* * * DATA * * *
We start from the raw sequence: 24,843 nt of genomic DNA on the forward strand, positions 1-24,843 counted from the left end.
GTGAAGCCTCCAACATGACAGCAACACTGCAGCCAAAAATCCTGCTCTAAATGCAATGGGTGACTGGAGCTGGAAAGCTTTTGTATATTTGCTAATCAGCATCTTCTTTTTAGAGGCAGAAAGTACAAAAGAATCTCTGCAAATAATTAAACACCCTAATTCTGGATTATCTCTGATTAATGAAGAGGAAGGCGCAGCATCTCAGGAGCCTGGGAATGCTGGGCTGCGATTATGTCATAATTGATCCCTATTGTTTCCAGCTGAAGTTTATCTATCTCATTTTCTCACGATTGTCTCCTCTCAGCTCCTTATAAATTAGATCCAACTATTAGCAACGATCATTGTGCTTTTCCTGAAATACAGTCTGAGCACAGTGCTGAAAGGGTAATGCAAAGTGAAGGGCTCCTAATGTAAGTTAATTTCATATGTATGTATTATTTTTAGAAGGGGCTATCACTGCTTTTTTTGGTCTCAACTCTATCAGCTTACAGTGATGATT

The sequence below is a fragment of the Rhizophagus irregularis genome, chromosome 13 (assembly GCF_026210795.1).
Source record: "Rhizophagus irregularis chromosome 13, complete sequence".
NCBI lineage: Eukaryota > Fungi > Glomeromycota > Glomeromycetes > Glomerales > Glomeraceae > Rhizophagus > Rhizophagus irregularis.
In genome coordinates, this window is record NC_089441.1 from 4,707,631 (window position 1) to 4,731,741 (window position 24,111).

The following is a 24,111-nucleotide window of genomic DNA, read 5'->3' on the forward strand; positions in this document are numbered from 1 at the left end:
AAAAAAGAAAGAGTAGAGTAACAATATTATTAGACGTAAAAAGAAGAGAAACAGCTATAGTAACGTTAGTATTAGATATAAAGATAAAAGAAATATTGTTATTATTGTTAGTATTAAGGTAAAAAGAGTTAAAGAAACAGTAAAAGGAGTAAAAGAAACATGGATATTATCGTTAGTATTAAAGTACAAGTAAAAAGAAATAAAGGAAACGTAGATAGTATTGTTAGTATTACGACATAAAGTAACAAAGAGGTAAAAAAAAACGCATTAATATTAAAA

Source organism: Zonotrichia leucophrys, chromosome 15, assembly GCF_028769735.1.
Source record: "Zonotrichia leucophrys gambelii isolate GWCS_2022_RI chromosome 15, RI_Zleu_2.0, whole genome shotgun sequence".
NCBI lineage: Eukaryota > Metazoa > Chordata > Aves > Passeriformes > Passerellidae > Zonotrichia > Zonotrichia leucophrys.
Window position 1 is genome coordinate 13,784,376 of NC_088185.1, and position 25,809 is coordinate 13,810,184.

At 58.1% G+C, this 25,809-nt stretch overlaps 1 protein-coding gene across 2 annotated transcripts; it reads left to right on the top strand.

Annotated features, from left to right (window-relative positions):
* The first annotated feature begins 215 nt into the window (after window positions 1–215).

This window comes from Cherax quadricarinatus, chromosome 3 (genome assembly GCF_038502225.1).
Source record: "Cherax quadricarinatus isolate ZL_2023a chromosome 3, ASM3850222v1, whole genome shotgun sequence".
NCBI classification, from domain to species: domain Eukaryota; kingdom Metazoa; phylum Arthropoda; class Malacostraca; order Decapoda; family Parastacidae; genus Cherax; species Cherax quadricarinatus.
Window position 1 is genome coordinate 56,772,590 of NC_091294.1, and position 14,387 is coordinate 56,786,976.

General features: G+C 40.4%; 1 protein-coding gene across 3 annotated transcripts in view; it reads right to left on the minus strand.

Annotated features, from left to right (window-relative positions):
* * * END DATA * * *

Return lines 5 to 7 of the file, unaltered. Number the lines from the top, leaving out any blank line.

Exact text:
NCBI lineage: Eukaryota > Fungi > Glomeromycota > Glomeromycetes > Glomerales > Glomeraceae > Rhizophagus > Rhizophagus irregularis.
In genome coordinates, this window is record NC_089441.1 from 4,707,631 (window position 1) to 4,731,741 (window position 24,111).

The following is a 24,111-nucleotide window of genomic DNA, read 5'->3' on the forward strand; positions in this document are numbered from 1 at the left end: